Retinoblastoma: RB1 Gene Sequencing
Test Code: 5300
Turnaround time: 7 weeks
Retinoblastoma (RB) is rare malignant tumor of the retina that occurs primarily in infancy and childhood. Approximately 60% of affected individuals have unilateral RB (affecting one eye) while the remaining 40% have bilateral RB (affecting both eyes). RB typically presents in the first five years of life; unilateral RB typically occurs at an average age of 24 months and bilateral RB typically occurs at an average age of 15 months. Retinoblastoma occurs in both hereditary and non-hereditary forms. Virtually all bilateral RB and multifocal RB as well as 15% of unilateral RB is hereditary. It is estimated that about 55% of all retinoblastoma is hereditary.
Hereditary RB is inherited in an autosomal dominant manner. Hereditary RB is caused by mutations in the tumor-suppressor gene RB1 located at 13q14.2. Individuals with hereditary RB are said to have a germline mutation in RB1. In the majority of hereditary cases, this occurs as a de novo event, however in about 20% of hereditary cases, affected individuals inherit a mutation in RB1 from a parent. In 90-95% of these patients an RB1 mutation can be detected in their blood. Individuals with a RB1 mutation have a predisposition to developing RB and other cancers, such as osteosarcomas and pinealoma.
For patients with suspected RB, sequence analysis is recommended as the first step in mutation identification. For patients in whom mutations are not identified by full gene sequencing, deletion/duplication analysis is appropriate.
• Aerts I et al. Retinoblastoma. Orphanet J Rare Diseases. 2006;1:31
• Nichols KE et al. Recent advances in retinoblastoma genetic research. Curr Opin Ophthalmol. 2009;20(5):351-5.
• OMIM #614041: RB1 gene
• OMIM #180200: RB
This test is indicated for:
- Confirmation of a clinical diagnosis of retinoblastoma.
Next Generation Sequencing: In-solution hybridization of all coding exons is performed on the patient’s genomic DNA. Although some deep intronic regions may also be analyzed, this assay is not mean to interrogate most promoter regions, deep intronic regions, or other regulatory elements, and does not detect single or multi-exon deletions or duplications. Direct sequencing of the captured regions is performed using next generation sequencing. The patient’s gene sequences are then compared to a standard reference sequence. Potentially causative variants and areas of low coverage are Sanger-sequenced. Sequence variations are classified as pathogenic, likely pathogenic, benign, likely benign, or variants of unknown significance. Variants of unknown significance may require further studies of the patient and/or family members.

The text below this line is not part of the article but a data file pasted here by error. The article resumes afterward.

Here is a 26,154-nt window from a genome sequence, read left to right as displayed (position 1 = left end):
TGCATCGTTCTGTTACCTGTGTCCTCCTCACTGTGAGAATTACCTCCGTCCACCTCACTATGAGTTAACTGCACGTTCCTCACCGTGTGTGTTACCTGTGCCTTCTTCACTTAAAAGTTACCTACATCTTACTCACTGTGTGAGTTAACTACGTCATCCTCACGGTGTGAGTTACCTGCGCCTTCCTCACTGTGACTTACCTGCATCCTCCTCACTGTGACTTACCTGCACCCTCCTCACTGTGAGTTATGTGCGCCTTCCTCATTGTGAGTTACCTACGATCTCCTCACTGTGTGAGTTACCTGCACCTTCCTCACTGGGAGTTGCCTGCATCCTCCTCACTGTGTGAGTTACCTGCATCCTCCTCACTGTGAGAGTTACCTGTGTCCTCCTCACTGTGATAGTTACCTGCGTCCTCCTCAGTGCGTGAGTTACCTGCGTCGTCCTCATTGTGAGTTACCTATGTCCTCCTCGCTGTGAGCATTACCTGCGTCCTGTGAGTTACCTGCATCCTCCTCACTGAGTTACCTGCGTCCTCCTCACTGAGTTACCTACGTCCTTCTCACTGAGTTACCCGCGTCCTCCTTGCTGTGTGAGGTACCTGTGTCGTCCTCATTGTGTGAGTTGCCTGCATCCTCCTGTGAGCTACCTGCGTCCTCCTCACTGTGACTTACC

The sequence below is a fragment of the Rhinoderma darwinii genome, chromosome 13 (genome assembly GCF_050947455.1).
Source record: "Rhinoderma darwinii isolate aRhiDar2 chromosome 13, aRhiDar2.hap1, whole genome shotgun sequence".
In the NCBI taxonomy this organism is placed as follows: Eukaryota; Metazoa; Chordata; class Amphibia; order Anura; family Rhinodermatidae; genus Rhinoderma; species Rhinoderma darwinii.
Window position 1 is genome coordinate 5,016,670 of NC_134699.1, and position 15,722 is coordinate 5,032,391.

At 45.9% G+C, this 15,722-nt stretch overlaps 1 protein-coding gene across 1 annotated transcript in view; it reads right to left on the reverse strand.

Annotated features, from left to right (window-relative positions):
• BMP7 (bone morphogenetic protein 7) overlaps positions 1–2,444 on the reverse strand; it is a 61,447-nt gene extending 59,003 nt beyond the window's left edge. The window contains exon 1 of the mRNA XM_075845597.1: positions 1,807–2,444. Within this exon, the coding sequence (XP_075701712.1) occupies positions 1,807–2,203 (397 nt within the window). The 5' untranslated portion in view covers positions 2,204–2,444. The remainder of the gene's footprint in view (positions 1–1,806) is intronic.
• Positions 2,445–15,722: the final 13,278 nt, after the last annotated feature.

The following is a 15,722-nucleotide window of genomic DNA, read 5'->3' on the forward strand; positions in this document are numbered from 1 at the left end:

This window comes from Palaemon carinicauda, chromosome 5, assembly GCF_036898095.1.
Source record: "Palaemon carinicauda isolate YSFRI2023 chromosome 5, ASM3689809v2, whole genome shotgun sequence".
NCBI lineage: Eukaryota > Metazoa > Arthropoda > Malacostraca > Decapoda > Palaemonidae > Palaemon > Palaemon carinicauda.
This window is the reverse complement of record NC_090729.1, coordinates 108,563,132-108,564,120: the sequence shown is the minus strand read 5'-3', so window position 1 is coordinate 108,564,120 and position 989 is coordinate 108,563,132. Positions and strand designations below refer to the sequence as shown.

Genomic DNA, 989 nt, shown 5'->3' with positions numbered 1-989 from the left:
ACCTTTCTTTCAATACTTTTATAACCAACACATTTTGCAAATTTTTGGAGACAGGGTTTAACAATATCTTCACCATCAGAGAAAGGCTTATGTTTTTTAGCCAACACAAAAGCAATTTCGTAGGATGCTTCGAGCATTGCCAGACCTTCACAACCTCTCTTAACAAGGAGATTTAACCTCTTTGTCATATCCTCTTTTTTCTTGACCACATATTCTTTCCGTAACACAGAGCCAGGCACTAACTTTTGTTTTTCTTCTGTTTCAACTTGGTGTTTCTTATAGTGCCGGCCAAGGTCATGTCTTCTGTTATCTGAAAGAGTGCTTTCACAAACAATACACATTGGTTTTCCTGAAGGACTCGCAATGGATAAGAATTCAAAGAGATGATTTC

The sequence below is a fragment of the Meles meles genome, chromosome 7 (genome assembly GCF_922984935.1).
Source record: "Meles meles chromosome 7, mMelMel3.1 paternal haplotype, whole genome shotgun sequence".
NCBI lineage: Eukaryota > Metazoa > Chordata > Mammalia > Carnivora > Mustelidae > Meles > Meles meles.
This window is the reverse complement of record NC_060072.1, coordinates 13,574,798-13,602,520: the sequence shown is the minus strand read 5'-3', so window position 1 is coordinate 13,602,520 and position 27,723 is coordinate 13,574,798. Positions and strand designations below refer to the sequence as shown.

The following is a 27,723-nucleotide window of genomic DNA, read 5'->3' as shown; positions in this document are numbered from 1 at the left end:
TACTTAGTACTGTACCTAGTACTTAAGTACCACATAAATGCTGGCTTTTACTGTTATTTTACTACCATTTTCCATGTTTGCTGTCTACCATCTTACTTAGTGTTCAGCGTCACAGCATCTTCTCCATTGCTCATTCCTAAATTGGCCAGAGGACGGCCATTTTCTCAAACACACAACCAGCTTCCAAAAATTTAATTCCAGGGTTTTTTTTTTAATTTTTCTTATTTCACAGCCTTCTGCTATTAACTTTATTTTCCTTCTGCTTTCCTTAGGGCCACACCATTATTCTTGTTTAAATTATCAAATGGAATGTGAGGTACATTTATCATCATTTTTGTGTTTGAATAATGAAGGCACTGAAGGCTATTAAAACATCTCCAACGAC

Clinical Sensitivity: 70% of mutations can be identified by sequencing analysis. Mutations in the promoter region, some mutations in the introns and other regulatory element mutations cannot be detected by this analysis. Large deletions will not be detected by this analysis. Results of molecular analysis should be interpreted in the context of the patient’s clinical and/or biochemical phenotype.
Analytical Sensitivity: ~99%
Submit only 1 of the following specimen types
* Preferred specimen type: Whole Blood
Type: Whole Blood
In EDTA (purple top) or ACD (yellow top) tube: Infants (2 years): 3-5 ml
Older Children & Adults: 5-10 ml
Specimen Collection and Shipping: Refrigerate until time of shipment. Ship sample within 5 days of collection at room temperature with overnight delivery.
OrageneTM Saliva Collection kit (available through CEN4GEN) used according to manufacturer instructions.
Specimen Collection and Shipping: Store sample at room temperature. Ship sample within 5 days of collection at room temperature with overnight delivery.
- Deletion/duplication analysis of the RB1 gene by CGH array is available for those individuals in whom sequence analysis is negative.
- Custom diagnostic mutation analysis (Test code: 6875) is available to family members if mutations are identified by targeted mutation testing or sequencing analysis.